Stakeholder theory has gained currency in the business and society literature in recent years in light of its practicality from the perspective of managers and scholars. In accounting for the recent ascendancy of stakeholder theory, this article presents an overview of two traditional conceptualizations of corporate social responsibility (CSR) (Carroll: 1979, ‘A Three-Dimensional Conceptual Model of Corporate Performance’, The Academy of Management Review 4(4), 497–505 and Wood: 1991, ‘Corporate Social Performance Revisited’, The Academy of Management Review 16(4), 691–717), highlighting their predominant inclination toward providing static taxonomic CSR descriptions. The article then makes the case for a stakeholder approach to CSR, reviewing its rationale and outlining how it has been integrated into recent empirical studies. In light of this review, the article adopts a stakeholder framework – the Ethical Performance Scorecard (EPS) proposed by Spiller (2000, ‘Ethical Business and Investment: A Model For Business and Society’, Journal of Business Ethics 27, 149–160) – to examine the CSR approach of a sample of Lebanese and Syrian firms with an interest in CSR and test relevant hypotheses derived from the CSR/stakeholder literature. The findings are analyzed and implications drawn regarding the usefulness of a stakeholder approach to CSR.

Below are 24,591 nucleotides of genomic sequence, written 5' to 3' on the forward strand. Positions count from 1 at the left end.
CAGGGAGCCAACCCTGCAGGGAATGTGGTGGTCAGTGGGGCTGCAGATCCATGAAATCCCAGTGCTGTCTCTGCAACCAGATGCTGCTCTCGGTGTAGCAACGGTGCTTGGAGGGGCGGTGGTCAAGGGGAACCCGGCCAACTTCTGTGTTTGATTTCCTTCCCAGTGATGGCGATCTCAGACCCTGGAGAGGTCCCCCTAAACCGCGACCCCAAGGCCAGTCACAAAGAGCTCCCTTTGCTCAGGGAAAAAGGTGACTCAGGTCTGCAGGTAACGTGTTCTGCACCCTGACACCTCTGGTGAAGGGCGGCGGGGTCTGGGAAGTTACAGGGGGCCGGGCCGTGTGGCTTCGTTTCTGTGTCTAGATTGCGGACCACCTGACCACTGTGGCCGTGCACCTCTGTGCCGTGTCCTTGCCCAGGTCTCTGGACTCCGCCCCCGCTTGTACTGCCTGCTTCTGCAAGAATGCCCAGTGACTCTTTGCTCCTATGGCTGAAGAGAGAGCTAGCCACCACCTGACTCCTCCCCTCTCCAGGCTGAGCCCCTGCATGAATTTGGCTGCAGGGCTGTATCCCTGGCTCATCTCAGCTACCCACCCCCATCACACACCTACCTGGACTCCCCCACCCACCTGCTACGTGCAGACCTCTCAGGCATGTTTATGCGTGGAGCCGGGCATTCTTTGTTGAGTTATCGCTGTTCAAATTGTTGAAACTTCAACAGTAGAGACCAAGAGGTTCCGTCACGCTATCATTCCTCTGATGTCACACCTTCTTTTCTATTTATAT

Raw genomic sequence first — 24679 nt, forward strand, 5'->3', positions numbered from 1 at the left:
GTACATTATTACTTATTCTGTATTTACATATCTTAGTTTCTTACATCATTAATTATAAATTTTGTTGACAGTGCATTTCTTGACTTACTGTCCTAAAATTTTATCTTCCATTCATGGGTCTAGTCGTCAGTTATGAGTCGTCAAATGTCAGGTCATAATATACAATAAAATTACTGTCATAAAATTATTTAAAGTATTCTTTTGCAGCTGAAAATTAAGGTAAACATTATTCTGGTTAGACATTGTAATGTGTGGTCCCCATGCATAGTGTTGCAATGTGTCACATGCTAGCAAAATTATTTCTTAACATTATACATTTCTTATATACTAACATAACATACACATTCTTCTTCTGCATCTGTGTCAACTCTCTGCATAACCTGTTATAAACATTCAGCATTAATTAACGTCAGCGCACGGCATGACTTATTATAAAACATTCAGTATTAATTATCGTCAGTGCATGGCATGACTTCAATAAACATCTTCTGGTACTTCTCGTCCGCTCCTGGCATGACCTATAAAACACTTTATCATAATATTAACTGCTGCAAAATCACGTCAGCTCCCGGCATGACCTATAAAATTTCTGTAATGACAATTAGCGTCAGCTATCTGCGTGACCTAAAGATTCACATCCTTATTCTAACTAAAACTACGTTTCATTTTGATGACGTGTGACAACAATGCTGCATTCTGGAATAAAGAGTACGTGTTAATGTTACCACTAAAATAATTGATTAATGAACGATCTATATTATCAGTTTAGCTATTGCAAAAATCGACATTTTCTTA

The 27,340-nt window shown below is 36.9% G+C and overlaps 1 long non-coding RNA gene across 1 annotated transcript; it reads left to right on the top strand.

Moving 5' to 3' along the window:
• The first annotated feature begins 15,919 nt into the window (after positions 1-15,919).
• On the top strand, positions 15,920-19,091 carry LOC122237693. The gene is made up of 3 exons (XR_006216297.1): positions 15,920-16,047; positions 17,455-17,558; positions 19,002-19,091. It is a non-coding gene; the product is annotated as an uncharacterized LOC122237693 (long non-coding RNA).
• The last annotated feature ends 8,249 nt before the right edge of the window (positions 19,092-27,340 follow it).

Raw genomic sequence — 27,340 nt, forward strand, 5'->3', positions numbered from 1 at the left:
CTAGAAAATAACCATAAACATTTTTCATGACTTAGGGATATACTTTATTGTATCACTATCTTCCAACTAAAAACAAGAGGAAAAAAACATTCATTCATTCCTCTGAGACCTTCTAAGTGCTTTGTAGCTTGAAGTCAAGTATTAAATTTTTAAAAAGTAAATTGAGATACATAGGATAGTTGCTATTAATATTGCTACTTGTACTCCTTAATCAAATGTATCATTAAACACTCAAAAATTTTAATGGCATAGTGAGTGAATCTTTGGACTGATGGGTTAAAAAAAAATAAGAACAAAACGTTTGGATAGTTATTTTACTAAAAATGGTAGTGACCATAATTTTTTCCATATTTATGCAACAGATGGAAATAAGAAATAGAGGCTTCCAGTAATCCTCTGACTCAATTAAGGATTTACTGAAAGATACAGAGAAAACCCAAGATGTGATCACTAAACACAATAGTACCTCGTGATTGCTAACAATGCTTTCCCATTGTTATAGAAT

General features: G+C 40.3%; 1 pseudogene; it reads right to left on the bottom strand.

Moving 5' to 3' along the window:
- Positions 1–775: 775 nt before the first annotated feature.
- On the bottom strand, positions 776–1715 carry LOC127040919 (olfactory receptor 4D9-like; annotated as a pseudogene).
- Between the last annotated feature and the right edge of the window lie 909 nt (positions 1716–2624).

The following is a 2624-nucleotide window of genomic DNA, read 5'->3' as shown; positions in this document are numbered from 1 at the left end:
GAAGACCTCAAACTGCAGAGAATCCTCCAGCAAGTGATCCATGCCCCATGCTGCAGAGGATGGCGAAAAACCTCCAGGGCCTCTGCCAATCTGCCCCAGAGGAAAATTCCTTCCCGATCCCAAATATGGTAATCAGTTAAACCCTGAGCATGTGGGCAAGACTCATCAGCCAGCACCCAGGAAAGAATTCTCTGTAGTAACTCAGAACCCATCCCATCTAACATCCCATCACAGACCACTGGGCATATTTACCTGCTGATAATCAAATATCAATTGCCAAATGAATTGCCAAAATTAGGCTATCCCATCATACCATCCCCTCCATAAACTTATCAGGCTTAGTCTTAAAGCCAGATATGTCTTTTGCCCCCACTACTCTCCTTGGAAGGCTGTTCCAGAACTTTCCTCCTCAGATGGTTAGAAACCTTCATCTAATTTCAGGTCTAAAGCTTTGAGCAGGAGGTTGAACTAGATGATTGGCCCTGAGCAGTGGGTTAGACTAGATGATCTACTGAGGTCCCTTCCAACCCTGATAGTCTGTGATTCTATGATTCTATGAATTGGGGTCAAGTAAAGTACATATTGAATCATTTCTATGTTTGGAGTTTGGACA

Journal of Business Ethics – Springer Journals
Published: Oct 5, 2007
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